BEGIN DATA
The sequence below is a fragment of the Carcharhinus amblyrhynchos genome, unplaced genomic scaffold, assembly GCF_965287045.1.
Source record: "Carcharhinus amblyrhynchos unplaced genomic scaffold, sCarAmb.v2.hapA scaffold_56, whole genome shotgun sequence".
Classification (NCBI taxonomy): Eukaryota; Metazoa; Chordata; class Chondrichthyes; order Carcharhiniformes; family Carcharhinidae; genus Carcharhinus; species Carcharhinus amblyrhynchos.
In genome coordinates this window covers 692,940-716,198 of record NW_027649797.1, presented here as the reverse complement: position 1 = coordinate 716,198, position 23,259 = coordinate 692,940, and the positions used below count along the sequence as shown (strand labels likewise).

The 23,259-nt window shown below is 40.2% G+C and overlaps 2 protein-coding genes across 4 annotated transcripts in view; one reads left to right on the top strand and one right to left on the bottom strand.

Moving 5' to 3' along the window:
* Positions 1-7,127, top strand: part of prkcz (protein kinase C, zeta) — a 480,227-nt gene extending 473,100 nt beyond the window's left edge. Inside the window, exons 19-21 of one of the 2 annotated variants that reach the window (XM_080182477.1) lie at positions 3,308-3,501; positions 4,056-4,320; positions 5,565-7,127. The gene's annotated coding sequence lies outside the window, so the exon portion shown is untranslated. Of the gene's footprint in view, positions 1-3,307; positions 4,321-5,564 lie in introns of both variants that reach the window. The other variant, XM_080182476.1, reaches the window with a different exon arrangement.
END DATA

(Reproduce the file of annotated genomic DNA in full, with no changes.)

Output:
The sequence below is a fragment of the Carcharhinus amblyrhynchos genome, unplaced genomic scaffold, assembly GCF_965287045.1.
Source record: "Carcharhinus amblyrhynchos unplaced genomic scaffold, sCarAmb.v2.hapA scaffold_56, whole genome shotgun sequence".
Classification (NCBI taxonomy): Eukaryota; Metazoa; Chordata; class Chondrichthyes; order Carcharhiniformes; family Carcharhinidae; genus Carcharhinus; species Carcharhinus amblyrhynchos.
In genome coordinates this window covers 692,940-716,198 of record NW_027649797.1, presented here as the reverse complement: position 1 = coordinate 716,198, position 23,259 = coordinate 692,940, and the positions used below count along the sequence as shown (strand labels likewise).

The 23,259-nt window shown below is 40.2% G+C and overlaps 2 protein-coding genes across 4 annotated transcripts in view; one reads left to right on the top strand and one right to left on the bottom strand.

Moving 5' to 3' along the window:
* Positions 1-7,127, top strand: part of prkcz (protein kinase C, zeta) — a 480,227-nt gene extending 473,100 nt beyond the window's left edge. Inside the window, exons 19-21 of one of the 2 annotated variants that reach the window (XM_080182477.1) lie at positions 3,308-3,501; positions 4,056-4,320; positions 5,565-7,127. The gene's annotated coding sequence lies outside the window, so the exon portion shown is untranslated. Of the gene's footprint in view, positions 1-3,307; positions 4,321-5,564 lie in introns of both variants that reach the window. The other variant, XM_080182476.1, reaches the window with a different exon arrangement.